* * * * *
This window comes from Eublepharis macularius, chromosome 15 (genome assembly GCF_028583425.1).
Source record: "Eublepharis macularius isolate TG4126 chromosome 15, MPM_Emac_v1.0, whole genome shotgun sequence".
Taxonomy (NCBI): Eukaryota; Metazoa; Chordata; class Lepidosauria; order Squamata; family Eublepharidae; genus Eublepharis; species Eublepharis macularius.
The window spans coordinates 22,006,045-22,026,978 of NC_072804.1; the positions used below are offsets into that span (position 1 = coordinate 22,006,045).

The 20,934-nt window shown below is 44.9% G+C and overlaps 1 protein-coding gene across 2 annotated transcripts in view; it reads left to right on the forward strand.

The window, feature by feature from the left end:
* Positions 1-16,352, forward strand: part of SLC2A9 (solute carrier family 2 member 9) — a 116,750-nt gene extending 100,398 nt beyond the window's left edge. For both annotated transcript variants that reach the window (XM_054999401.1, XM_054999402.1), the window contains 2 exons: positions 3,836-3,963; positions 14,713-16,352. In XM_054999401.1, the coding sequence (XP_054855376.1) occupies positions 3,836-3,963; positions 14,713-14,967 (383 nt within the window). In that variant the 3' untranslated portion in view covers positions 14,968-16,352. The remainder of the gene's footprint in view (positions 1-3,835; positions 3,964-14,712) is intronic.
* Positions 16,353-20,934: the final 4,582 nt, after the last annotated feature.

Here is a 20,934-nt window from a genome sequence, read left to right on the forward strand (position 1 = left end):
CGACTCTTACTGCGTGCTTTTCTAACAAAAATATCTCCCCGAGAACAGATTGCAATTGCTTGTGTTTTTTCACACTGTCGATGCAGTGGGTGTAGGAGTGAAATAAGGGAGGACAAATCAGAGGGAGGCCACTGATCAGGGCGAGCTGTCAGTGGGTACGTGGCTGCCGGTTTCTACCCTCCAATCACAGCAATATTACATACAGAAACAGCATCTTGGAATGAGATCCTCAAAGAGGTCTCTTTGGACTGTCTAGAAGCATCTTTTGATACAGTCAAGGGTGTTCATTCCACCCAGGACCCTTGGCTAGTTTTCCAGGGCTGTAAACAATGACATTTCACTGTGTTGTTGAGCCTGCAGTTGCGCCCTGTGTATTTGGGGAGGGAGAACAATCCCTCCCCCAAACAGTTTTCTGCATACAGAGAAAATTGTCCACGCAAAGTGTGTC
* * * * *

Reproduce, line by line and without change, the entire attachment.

This window comes from Eublepharis macularius, chromosome 15 (genome assembly GCF_028583425.1).
Source record: "Eublepharis macularius isolate TG4126 chromosome 15, MPM_Emac_v1.0, whole genome shotgun sequence".
Taxonomy (NCBI): Eukaryota; Metazoa; Chordata; class Lepidosauria; order Squamata; family Eublepharidae; genus Eublepharis; species Eublepharis macularius.
The window spans coordinates 22,006,045-22,026,978 of NC_072804.1; the positions used below are offsets into that span (position 1 = coordinate 22,006,045).

The 20,934-nt window shown below is 44.9% G+C and overlaps 1 protein-coding gene across 2 annotated transcripts in view; it reads left to right on the forward strand.

The window, feature by feature from the left end:
* Positions 1-16,352, forward strand: part of SLC2A9 (solute carrier family 2 member 9) — a 116,750-nt gene extending 100,398 nt beyond the window's left edge. For both annotated transcript variants that reach the window (XM_054999401.1, XM_054999402.1), the window contains 2 exons: positions 3,836-3,963; positions 14,713-16,352. In XM_054999401.1, the coding sequence (XP_054855376.1) occupies positions 3,836-3,963; positions 14,713-14,967 (383 nt within the window). In that variant the 3' untranslated portion in view covers positions 14,968-16,352. The remainder of the gene's footprint in view (positions 1-3,835; positions 3,964-14,712) is intronic.
* Positions 16,353-20,934: the final 4,582 nt, after the last annotated feature.

Here is a 20,934-nt window from a genome sequence, read left to right on the forward strand (position 1 = left end):
CGACTCTTACTGCGTGCTTTTCTAACAAAAATATCTCCCCGAGAACAGATTGCAATTGCTTGTGTTTTTTCACACTGTCGATGCAGTGGGTGTAGGAGTGAAATAAGGGAGGACAAATCAGAGGGAGGCCACTGATCAGGGCGAGCTGTCAGTGGGTACGTGGCTGCCGGTTTCTACCCTCCAATCACAGCAATATTACATACAGAAACAGCATCTTGGAATGAGATCCTCAAAGAGGTCTCTTTGGACTGTCTAGAAGCATCTTTTGATACAGTCAAGGGTGTTCATTCCACCCAGGACCCTTGGCTAGTTTTCCAGGGCTGTAAACAATGACATTTCACTGTGTTGTTGAGCCTGCAGTTGCGCCCTGTGTATTTGGGGAGGGAGAACAATCCCTCCCCCAAACAGTTTTCTGCATACAGAGAAAATTGTCCACGCAAAGTGTGTC